Is it true that for every completely multiplicative function $f:\mathbb N\to\mathbb C$ with $|f(n)|=1$ for all $n$, the logarithmic average $$\lim_{N\to\infty}\frac1{\log N}\sum_{n=1}^N\frac1nf(n)\quad\text{exists?}$$

In Elliott's book "Probabilistic number theory", a theorem attributed to Delange, Wirsing, Halasz (Theorem 6.3) describes exactly when a multiplicative function taking values in the unit disk has a (Cesaro) mean, and what is the value of the mean when it exists. It seems that the main obstacle to the existence of the (Cesaro) mean exist are the multiplicative functions $n^{it}$. On the other hand, it is easy to check that the logarithmic average of any such function exists (and is 0).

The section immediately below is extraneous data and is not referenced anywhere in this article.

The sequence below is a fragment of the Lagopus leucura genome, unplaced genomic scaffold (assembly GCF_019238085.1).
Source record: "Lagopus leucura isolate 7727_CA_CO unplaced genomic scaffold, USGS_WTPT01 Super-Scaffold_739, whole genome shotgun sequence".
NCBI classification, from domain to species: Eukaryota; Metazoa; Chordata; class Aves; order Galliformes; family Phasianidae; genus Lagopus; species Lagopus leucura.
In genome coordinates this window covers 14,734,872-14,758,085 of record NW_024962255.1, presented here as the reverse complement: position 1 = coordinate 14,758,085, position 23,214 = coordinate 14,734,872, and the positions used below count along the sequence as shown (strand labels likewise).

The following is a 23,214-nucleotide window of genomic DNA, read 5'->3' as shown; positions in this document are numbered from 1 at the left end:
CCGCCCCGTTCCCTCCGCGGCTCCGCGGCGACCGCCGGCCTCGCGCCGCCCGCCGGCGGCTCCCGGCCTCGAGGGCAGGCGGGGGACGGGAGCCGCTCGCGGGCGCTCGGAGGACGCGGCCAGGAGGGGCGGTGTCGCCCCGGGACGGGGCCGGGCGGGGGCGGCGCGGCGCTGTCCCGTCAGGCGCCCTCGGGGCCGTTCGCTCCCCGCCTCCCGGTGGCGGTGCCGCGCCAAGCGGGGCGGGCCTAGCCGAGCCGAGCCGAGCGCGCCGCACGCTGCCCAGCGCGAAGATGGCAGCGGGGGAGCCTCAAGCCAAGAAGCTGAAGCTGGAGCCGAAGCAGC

If the series $\sum_{p\text{ prime}}\frac{1-f(p)}p$ converges, then the answer is yes (this follows from the aforementioned theorem). On the other hand, an application of the Turan-Kubillius inequality shows that if for some $\epsilon>0$ the set $S:=\{p\text{ prime}:|f(p)-1|>\epsilon\}$ is divergent (in the sense that $\sum_{p\in S}\frac1p=\infty$), then again the answer to the question is yes (and the limit is $0$). However I don't see how to handle the general case.